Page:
Villagers Are Modern Day Adult Contemporary Music
Villagers' music is pleasant and easy to listen to without being simple, and has catchy melodies that don't reach the level of massive pop hooks.
The Art of Pretending to Swim
21 September 2018
In the recent past, maybe before 2010 or so, Villagers (neé Conor O'Brien) could conceivably be labeled as an Adult Contemporary act. O'Brien's music is pleasant and easy to listen to without being simple. He has catchy melodies that don't reach the level of massive pop hooks. And he uses a variety of instruments while sticking largely to a core of guitar, bass, and drums. The Art of Pretending to Swim is exactly the kind of album the theoretical middle-aged listener that the Adult Contemporary radio format (or its '90s offshoot, Adult Alternative) could get behind.
Now we'd probably call Villagers "indie pop" (Aside: So close! Both Allmusic and Wikipedia call him "indie folk"), but neither description fits his music pretty comfortably. First single "Trick of the Light" demonstrates this aptly. Quiet acoustic guitar and slightly funky bass fit together with a simple drumbeat, while O'Brien croons like a slightly subdued Adam Levine. The chorus is almost entirely vocal-driven, as the song's main groove doesn't change at all. The only time the song adjusts is during the slightly airier, darker bridge, at the end of which O'Brien hums in tremolo and is subtly replaced by a theremin, which hangs around in the background once the song returns to the groove. The vocal chorus and the funky bassline are relatively sticky, but it takes a few listens for the song to burrow into the listener's consciousness.
A lot of the album is like this. O'Brien has solid songs that don't really stick out in any major way, with a pair of exceptions. Both "Long Time Waiting" and "Real Go-Getter" are memorable for the same reason: the intrusion of glitchy synth sounds into O'Brien's standard sonic palette. "Long Time Waiting" begins with a light but funky drumbeat, some piano, and adds a funkier groove in the bass after a few seconds. O'Brien's vocals are low-key, even in the chorus where he admonishes "If you believe that it's for the taking / That somebody's gonna do it for you / You're gonna be a long time waiting." That's a trio of lines that seems like it would require an energetic delivery, but not for O'Brien apparently. Anyway, once the second verse starts, a bouncy little synth noise starts to pop up at odd intervals. It sounds like somebody was playing an old NES game in the studio and inconsistently started pushing the "jump" button and somehow it got recorded and included as part of the song. The song has a nice horn section break later on and a wobbly analog synth (or is it heavily processed guitar?) solo, but nothing sticks out as much as the weird jumping sound.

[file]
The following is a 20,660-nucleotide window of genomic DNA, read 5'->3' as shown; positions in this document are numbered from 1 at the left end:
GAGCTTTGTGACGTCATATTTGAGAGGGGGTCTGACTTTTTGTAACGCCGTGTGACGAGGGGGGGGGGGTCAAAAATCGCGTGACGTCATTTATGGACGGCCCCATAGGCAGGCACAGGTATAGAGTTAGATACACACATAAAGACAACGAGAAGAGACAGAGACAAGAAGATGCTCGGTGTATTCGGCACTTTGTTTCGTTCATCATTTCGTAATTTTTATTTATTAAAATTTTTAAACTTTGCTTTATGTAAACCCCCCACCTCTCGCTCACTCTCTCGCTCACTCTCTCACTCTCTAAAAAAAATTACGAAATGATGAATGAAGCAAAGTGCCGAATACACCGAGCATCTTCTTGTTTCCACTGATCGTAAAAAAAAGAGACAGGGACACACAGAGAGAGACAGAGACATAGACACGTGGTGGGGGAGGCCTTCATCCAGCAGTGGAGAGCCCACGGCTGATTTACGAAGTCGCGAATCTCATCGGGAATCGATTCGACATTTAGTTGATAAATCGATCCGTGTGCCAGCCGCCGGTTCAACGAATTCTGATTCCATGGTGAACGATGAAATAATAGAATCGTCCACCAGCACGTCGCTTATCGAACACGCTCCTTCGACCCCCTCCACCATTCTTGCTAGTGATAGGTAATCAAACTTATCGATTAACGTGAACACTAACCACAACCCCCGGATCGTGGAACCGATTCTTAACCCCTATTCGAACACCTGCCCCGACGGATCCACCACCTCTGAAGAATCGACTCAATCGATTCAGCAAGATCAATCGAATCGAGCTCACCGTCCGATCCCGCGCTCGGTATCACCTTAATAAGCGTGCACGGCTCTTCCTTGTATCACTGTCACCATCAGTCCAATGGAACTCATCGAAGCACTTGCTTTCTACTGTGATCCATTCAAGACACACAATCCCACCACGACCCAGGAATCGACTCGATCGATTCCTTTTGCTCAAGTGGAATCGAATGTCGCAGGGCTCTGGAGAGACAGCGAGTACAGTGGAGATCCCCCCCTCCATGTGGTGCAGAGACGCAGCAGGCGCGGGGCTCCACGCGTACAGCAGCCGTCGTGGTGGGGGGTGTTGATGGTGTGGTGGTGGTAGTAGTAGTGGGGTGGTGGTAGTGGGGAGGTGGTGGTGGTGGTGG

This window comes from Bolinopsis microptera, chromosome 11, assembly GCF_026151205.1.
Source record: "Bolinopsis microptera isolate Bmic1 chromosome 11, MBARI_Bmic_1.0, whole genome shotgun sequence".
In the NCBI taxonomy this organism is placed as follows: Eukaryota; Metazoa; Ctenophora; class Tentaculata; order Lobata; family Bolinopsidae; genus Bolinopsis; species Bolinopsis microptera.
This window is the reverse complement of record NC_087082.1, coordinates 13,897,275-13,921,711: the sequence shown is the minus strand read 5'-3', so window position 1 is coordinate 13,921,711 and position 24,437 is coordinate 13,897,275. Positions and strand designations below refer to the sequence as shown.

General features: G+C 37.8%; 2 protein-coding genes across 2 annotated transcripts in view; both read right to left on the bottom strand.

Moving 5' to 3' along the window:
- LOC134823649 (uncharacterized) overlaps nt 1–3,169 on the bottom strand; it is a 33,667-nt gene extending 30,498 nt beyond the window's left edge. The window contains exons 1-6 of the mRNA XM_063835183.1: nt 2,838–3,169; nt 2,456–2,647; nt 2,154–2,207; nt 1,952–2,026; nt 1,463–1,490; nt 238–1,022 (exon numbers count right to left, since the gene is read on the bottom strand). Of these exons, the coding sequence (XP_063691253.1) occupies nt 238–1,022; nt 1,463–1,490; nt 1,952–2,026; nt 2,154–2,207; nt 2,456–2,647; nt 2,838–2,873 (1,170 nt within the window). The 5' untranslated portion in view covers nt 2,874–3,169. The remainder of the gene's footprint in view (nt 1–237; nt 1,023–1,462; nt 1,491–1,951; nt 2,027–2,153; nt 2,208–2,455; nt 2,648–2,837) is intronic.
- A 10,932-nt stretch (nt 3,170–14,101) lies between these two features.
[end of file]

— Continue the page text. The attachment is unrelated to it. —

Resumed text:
"Real Go-Getter" features synth strangeness from the get-go. The song starts with a synth noise that goes from a high tone to a midrange tone and builds the song around this two-note pattern. An acoustic guitar, a thumping kick drum, and a string section all quickly join the song, but that pattern keeps intruding, sometimes when you expect it, but often when you don't. It seems like it's going to disappear when O'Brien quietly sings the chorus (there are a whole lot of quiet choruses on this record), "Since I got better / I'm a real go-getter." But then it pops back up. These synth elements are intriguing accouterments to O'Brien's standard sonic palette, and they grabbed my attention.
The rest of The Art of Pretending to Swim relies on O'Brien's standard instrumentation and songwriting. And this is where the album is fine without being particularly memorable. O'Brien's penchant for a funky rhythm section, with skittering drums and simple but groove-heavy basslines, tend to give his songs a bit of a kick. But then his airy, mostly finger-picked guitar playing and soft, crooning vocals flatten the songs out again. That happens on songs like "Sweet Saviour" and "Love Came With All That It Brings", the latter of which might feature the most unassuming (or sneakiest) use of the word "motherfucker" in recorded history. "Fool" has a catchy chorus that approaches an actual hook, and the musically inert verses are enhanced because O'Brien has some real energy to his vocal delivery for a change.
The album ends with the six-minute "Ada", which coasts along for four and a half minutes at a languid pace, with slow drums, lightly strummed guitars, gentle piano, and even seagull sounds. It's all set just to drift until it fades away at that four and a half minute mark, when the song suddenly becomes a high-speed workout, with incredibly fast hi-hat cymbal playing, a quick guitar line, and ominous synths. That only lasts for about a minute before the track does indeed fade away, but it's a tantalizing glimpse into a different side of Villagers that O'Brien otherwise completely avoids.
The Art of Pretending to Swim is never less than pleasant, and there are no bad songs here. But it's only intermittently interesting because O'Brien's vocals and melodies are mostly just okay. When O'Brien throws in those weird synth sounds and that fast final minute of "Ada", or even that better than average refrain on "Fool", that's when Villagers grab the ears. Outside of those instances, the album often faded from my focus, becoming slightly funky background music.